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- From: John Cowan <firstname.lastname@example.org>
- To: email@example.com
- Date: Wed, 23 Jun 1999 23:00:48 -0400 (EDT)
Reynolds, Gregg scripsit:
> You should quote, not only the names "Clark Kent" and "Superman",
> but all others as well.
I quote something when I mention it, and don't quote it when I use it
to refer to its referent (denotation). Thus:
"Clark Kent" has nine letters.
Clark Kent has X-ray vision.
> The question is perhaps more fruitfully stated as
> "how can we determine that two names have the same denotation". The classic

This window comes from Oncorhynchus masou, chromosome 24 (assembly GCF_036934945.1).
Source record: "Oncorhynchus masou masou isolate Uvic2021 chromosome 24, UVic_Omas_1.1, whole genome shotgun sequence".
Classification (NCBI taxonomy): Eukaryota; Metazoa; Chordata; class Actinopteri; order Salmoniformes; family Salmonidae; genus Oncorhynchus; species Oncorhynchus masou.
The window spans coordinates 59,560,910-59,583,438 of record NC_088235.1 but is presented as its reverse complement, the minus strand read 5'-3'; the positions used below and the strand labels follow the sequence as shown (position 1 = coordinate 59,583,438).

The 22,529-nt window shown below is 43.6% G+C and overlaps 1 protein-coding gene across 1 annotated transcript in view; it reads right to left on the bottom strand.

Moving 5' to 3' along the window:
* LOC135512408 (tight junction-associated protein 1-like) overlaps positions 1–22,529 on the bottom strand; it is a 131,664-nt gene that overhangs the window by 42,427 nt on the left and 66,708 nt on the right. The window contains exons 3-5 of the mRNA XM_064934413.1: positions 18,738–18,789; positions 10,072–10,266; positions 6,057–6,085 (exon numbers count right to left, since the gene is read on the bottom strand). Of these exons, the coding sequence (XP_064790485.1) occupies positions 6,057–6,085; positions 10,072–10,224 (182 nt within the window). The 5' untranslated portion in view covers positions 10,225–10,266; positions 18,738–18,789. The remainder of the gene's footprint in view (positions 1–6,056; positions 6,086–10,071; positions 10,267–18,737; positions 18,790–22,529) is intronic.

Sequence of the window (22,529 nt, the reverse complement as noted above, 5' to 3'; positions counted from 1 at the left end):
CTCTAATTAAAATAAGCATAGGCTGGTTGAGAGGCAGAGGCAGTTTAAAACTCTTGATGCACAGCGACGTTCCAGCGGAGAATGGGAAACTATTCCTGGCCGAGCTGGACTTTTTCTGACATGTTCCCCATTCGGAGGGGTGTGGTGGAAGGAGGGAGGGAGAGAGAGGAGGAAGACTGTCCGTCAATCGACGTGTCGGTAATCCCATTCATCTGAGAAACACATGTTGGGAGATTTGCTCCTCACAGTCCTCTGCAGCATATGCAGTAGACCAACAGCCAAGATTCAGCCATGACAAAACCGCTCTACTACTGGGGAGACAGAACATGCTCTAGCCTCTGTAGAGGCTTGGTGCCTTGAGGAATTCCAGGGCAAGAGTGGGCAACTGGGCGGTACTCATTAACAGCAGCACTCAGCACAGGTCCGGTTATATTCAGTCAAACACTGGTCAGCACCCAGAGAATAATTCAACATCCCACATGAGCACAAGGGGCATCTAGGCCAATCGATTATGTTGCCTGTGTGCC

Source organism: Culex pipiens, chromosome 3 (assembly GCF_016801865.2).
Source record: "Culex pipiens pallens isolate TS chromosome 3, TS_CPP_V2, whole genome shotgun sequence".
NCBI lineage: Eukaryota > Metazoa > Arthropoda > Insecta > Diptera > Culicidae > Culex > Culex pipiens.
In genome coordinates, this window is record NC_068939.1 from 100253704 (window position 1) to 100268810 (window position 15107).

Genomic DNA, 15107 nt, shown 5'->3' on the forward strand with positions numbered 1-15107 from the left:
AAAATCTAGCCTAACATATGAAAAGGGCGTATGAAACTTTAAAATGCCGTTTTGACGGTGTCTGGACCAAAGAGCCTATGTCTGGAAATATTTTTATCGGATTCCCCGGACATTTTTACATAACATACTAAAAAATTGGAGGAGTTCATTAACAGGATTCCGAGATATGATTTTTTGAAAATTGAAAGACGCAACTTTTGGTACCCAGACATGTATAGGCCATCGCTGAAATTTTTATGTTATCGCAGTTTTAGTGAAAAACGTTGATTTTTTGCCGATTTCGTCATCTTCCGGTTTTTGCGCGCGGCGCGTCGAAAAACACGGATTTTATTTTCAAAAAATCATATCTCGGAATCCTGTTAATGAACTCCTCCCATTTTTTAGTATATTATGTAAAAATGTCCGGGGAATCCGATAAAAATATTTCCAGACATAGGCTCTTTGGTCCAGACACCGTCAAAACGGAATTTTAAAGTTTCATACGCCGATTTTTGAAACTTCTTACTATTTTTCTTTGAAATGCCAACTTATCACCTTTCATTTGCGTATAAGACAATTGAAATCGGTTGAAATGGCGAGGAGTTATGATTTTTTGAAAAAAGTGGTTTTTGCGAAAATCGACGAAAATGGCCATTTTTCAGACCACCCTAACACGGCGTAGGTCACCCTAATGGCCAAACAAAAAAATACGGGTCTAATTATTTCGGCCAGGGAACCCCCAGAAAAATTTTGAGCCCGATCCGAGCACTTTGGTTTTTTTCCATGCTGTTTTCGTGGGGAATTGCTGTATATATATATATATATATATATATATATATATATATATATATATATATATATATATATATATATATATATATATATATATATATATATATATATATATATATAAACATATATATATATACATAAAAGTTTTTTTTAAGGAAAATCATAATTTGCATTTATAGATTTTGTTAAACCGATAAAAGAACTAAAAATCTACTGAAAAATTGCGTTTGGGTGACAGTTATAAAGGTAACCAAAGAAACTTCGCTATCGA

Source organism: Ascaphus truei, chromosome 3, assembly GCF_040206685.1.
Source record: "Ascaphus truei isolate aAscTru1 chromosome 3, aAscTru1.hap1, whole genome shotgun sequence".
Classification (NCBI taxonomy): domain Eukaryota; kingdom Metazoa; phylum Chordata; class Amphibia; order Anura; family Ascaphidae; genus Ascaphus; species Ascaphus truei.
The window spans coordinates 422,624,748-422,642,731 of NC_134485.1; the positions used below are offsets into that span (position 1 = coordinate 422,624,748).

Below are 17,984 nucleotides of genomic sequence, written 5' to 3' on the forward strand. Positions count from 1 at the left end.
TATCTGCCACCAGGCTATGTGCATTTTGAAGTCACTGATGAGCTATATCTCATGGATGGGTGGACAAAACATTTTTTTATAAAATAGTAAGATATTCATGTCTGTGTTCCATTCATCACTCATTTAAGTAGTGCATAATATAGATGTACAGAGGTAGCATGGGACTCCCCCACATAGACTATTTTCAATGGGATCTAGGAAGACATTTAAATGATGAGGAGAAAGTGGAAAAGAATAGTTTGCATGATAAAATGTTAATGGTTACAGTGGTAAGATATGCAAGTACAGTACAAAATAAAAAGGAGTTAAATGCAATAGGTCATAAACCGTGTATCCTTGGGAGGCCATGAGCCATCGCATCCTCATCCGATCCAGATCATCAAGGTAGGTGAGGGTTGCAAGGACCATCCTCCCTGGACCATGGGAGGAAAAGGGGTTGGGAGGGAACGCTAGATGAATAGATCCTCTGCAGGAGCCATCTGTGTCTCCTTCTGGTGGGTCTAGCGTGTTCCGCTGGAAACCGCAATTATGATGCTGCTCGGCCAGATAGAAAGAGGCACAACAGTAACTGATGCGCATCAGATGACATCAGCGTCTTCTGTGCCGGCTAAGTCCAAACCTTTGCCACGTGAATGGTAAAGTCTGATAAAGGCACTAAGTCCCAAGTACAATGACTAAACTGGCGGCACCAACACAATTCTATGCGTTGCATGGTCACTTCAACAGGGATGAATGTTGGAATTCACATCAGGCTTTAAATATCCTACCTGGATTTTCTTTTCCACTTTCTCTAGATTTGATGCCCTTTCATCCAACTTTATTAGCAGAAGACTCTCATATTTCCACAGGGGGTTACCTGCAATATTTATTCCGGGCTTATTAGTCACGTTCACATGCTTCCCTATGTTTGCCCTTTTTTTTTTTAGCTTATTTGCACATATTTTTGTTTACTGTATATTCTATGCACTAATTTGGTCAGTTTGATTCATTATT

> example is: the names "Sir Walter Scott" and "the author of Waverly" have
> the same denotation, whether anybody knows it or not (although they may have
> different senses). But we can't directly talk about any denotation; we can
> only use names. So "Clark Kent" and "Superman", qua names, have the same
> denotation, whether "Lois" gets it or not. They also have clearly different
> meanings, as "Lois" would surely attest.
I agree with this, but I have a definition of "meaning" that isn't
John Cowan firstname.lastname@example.org
e'osai ko sarji la lojban.
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